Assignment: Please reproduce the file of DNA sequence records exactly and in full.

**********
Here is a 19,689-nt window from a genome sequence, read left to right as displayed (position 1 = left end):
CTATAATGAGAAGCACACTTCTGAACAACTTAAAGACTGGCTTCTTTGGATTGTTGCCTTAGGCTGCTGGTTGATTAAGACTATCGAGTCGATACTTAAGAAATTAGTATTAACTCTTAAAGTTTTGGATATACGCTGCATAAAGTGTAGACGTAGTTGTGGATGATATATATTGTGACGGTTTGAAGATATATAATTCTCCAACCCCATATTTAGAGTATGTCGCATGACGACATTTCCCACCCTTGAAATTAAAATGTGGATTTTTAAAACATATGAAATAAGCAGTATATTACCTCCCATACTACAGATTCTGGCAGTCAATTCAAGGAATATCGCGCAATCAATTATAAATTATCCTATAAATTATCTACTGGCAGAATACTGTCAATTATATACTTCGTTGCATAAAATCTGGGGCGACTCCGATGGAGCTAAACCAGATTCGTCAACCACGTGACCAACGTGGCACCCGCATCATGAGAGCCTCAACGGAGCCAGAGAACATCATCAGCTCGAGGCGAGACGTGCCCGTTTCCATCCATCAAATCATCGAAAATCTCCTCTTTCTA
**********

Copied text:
Here is a 19,689-nt window from a genome sequence, read left to right as displayed (position 1 = left end):
CTATAATGAGAAGCACACTTCTGAACAACTTAAAGACTGGCTTCTTTGGATTGTTGCCTTAGGCTGCTGGTTGATTAAGACTATCGAGTCGATACTTAAGAAATTAGTATTAACTCTTAAAGTTTTGGATATACGCTGCATAAAGTGTAGACGTAGTTGTGGATGATATATATTGTGACGGTTTGAAGATATATAATTCTCCAACCCCATATTTAGAGTATGTCGCATGACGACATTTCCCACCCTTGAAATTAAAATGTGGATTTTTAAAACATATGAAATAAGCAGTATATTACCTCCCATACTACAGATTCTGGCAGTCAATTCAAGGAATATCGCGCAATCAATTATAAATTATCCTATAAATTATCTACTGGCAGAATACTGTCAATTATATACTTCGTTGCATAAAATCTGGGGCGACTCCGATGGAGCTAAACCAGATTCGTCAACCACGTGACCAACGTGGCACCCGCATCATGAGAGCCTCAACGGAGCCAGAGAACATCATCAGCTCGAGGCGAGACGTGCCCGTTTCCATCCATCAAATCATCGAAAATCTCCTCTTTCTA